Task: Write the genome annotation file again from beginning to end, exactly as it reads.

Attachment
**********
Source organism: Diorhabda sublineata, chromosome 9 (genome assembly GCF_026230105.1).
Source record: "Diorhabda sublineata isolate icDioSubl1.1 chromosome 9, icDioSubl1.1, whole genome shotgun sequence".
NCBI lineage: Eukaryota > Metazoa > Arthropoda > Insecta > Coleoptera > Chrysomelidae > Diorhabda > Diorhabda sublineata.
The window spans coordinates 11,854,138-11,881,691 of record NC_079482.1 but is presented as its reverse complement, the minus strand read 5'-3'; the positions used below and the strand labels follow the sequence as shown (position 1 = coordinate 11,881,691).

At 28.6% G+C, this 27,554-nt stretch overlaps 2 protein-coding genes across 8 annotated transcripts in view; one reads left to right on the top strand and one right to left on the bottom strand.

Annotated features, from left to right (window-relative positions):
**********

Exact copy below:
Source organism: Diorhabda sublineata, chromosome 9 (genome assembly GCF_026230105.1).
Source record: "Diorhabda sublineata isolate icDioSubl1.1 chromosome 9, icDioSubl1.1, whole genome shotgun sequence".
NCBI lineage: Eukaryota > Metazoa > Arthropoda > Insecta > Coleoptera > Chrysomelidae > Diorhabda > Diorhabda sublineata.
The window spans coordinates 11,854,138-11,881,691 of record NC_079482.1 but is presented as its reverse complement, the minus strand read 5'-3'; the positions used below and the strand labels follow the sequence as shown (position 1 = coordinate 11,881,691).

At 28.6% G+C, this 27,554-nt stretch overlaps 2 protein-coding genes across 8 annotated transcripts in view; one reads left to right on the top strand and one right to left on the bottom strand.

Annotated features, from left to right (window-relative positions):